The stadium itself is somewhat different than Milwaukee's Miller Park -- above and beyond the lack of an unnecessary retractable roof in steamy D.C. It's quite spacious, actually, with more open views of the field from the concourse than what we're used to. It's not an especially pretty building, cast in grays and whites designed to reflect Washington's official buildings, and unless you're in the upper deck, the view from the seats is primarily of parking garages and office buildings. From up top, though, you can see the Capitol in the distance, and the field is boxed in in a way that makes it feel small and intimate even though it really isn't.

I also noticed the park's amazing scoreboard, which broadcast replays in crystal-clear HD. Apparently, Miller Park will get something like this soon; trust me, fans will love it. What few Brewers fans in attendance -- I saw Yount, Braun and Sheets jerseys -- won't be as amused by is the team's ripoff of the racing sausages: the racing presidents. Fans get into it -- for some reason, Teddy Roosevelt never wins -- but it feels cheap and artificial, sadly, like most of the aspects of this new park and the relocated Expos team that has yet to build any real traditions (aside from losing).

You can get to the park a number of different ways. We took a free shuttle that leaves from the parking lot of dilapidated RFK Stadium (now home only to the local MLS franchise, D.C. United). For all the rigmarole, the bus still left us quite far from Nationals Park.

Oddly, the parking structures and lots remain empty, and for all the many benefits of a downtown stadium, I was reminded of the incredible convenience you get by having a stadium located in a place like Miller Park. Getting to the game by Metro, D.C.'s subway system, is probably the better bet -- the city built a new entrance to the Navy Yard subway station just a block from the center field gate.

Food options are plenty at the ballpark, with expensive D.C. prices making a Nationals game a more costly destination than a Brewers outing -- though, shoot me for saying this, the Nats offer much more diverse cuisine choices than the Brewers.

Local vendors also have a presence, which was a great excuse for me to order my first "half smoke, all the way" from famed chili dog restaurant, Ben's Chili Bowl. Time constraints prevented me from visiting the actual restaurant, which recently hosted President Obama, but this D.C. tradition is the real deal: a grilled sausage -- half pork and half beef -- smothered in onions, shredded cheese, chili and nacho cheese sauce. Believe it or not, it's even better than it sounds.

Culinary Cliches and Delicious Diversions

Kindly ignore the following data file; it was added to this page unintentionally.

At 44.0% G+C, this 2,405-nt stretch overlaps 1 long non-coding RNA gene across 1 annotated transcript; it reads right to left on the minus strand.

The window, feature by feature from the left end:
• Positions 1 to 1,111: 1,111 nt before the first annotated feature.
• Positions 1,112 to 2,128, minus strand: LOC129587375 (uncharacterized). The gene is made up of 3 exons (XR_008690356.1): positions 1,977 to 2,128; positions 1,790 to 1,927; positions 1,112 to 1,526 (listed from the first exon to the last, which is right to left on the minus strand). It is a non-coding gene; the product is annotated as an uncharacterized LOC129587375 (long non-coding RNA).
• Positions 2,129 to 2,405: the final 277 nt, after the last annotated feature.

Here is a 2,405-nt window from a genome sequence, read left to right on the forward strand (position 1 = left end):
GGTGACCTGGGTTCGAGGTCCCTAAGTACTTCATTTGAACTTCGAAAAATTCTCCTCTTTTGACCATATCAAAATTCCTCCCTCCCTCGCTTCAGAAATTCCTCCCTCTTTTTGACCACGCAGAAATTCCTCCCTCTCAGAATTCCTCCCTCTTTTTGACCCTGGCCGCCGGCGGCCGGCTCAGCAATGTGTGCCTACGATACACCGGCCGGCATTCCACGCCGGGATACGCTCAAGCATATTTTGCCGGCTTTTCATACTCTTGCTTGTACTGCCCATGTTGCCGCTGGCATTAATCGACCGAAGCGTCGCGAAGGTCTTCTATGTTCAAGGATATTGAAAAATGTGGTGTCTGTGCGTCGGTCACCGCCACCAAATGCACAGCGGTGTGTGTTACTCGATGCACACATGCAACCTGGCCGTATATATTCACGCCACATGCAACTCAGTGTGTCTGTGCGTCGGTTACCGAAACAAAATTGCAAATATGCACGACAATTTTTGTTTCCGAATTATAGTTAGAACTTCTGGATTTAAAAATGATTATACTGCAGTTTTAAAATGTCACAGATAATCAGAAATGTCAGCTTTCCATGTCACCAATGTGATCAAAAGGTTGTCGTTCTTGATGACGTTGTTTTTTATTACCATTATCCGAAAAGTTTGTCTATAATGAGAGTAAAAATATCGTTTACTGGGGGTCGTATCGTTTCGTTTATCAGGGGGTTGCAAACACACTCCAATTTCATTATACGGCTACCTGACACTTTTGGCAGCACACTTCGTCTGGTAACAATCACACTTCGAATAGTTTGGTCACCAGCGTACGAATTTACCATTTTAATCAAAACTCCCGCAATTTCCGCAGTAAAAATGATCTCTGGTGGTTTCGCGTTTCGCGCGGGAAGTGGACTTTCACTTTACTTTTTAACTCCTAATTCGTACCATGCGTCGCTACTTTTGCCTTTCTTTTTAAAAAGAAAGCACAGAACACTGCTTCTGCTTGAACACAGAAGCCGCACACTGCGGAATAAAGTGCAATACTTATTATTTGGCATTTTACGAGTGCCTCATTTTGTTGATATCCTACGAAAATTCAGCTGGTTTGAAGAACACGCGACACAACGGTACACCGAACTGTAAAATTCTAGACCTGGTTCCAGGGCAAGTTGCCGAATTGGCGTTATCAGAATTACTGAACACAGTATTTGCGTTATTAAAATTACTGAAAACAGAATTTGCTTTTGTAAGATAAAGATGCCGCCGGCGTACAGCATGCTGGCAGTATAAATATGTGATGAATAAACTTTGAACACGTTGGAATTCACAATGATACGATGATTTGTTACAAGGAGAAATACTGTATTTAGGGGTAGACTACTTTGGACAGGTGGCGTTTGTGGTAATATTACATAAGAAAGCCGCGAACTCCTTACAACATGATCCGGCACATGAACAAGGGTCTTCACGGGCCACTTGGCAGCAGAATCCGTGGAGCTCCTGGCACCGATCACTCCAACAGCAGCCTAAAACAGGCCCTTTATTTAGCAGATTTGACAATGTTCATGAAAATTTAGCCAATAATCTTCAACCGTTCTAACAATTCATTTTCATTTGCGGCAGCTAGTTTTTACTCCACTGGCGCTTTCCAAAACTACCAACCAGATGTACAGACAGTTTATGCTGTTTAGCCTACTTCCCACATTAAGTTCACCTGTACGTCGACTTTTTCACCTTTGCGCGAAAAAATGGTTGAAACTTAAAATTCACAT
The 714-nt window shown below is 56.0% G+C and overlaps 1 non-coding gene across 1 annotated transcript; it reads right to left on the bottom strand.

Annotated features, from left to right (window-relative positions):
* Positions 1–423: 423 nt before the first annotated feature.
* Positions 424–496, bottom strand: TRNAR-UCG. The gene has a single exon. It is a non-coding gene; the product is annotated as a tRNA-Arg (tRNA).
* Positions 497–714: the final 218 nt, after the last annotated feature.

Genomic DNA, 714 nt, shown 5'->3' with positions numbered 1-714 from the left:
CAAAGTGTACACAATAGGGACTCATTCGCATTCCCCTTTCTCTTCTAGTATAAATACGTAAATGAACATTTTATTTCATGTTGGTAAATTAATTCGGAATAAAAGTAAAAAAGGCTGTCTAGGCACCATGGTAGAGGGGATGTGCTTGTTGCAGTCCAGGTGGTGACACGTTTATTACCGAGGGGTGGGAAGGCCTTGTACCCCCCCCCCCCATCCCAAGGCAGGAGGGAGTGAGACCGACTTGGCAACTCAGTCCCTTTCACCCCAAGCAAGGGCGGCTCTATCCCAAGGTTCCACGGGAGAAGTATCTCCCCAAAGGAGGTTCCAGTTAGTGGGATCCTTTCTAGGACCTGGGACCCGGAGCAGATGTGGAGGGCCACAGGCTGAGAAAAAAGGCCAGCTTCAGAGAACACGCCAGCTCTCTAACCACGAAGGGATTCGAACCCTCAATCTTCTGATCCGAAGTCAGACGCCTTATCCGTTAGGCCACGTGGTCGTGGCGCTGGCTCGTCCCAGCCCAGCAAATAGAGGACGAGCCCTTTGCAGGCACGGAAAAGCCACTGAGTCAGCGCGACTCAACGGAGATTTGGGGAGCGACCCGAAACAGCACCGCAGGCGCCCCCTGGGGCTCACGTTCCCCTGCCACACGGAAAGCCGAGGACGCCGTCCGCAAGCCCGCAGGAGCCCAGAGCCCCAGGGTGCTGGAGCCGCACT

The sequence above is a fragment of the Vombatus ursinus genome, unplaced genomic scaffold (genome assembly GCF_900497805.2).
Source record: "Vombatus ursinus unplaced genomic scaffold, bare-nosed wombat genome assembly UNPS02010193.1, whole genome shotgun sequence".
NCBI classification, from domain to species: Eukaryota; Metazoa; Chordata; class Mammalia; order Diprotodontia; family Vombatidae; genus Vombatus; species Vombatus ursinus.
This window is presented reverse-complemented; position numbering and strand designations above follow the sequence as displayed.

Speaking of meals, we made a point to visit a few restaurants that tourists would have a hard time spotting without the help of a local. But first, we dined at Georgetown's Martin's Tavern, 1264 Wisconsin Ave. NW, a classic bar and grill that Kennedy used to frequent. In a sea of high-priced pubs and retail shops, Martin's was actually reasonable, with solid comfort food and a mix of locals and tourists. It was crowded on a Friday night, yet we were still seated quickly in a restaurant that could rest on its laurels -- but doesn't.

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Talkbacks

T15 | Aug. 20, 2009 at 9:18 a.m. (report)

Sorry N22 metrobus is no more. Eliminated end of June. Just take the greenline or walk or cab it from capital south to the game.

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DCAMKE | Aug. 19, 2009 at 6:22 p.m. (report)

Hi...just left DC after 15 years. Hit U Street for various food/drink options: The Saloon, the original Ben's, Ooohs and Aahs and Dukem. You also have to mention the 9:30 club. Hit Adams Morgan for general drunken revelry, ethnic food and great falafel. If you want still gritty DC with some character and fun bars (Rock n Roll Hotel, Argonaut, Red and Black), you have to hit H Street NE... definitely one of those places you avoided in the mid 90s.

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viewfromnyave | Aug. 19, 2009 at 10:41 a.m. (report)

Andy, I remember walking through that sketchy area right off the Capitol about 20 years ago. The first time I ever saw people actually sleeping in trees. Also, The Old Post Office had some pretty unbalanced people around it. One cool place to visit that doesn't get much press (especially as part of the Smithsonian) is The National Portrait Gallery. There's some cool stuff in there and, if I recall correctly, it's in the same building as The American Art Museum.

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T15 | Aug. 17, 2009 at 11:36 a.m. (report)

To get to nats park, get off the orange line at capital south, walk up the block to the hawk 'n dove (Packer Bar) or tune inn. Get your drink on, catch the N22 bus right in front which will take you right to Nats park. Second option is take the green line to SE waterfront, get a bite to eat at the fish docks (floating barges that sell seafood). Try the crab soup. Walk to nats park. Also check out the national cathedral, it's free. Take the red line to tenleytown, get on any 30 bus going south, get off when you see the cathedral. When your done, get on any 30 bus going south, get off in Georgetown. U street and Adams Morgan has some cool bars too.

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buck | Aug. 17, 2009 at 11:17 a.m. (report)

Agreed that the racing presidents are yet another sausage race ripoff, but I'm pretty sure the reason that Teddy never wins is that, in the view of many presidential historians, while Teddy was a well-respected president, he is not really in the same stratosphere as the 3 he shares Mt. Rushmore with, putting him there was an interesting decision, and therefore he has no business beating, say, George Washington in a race. Kind of amusing.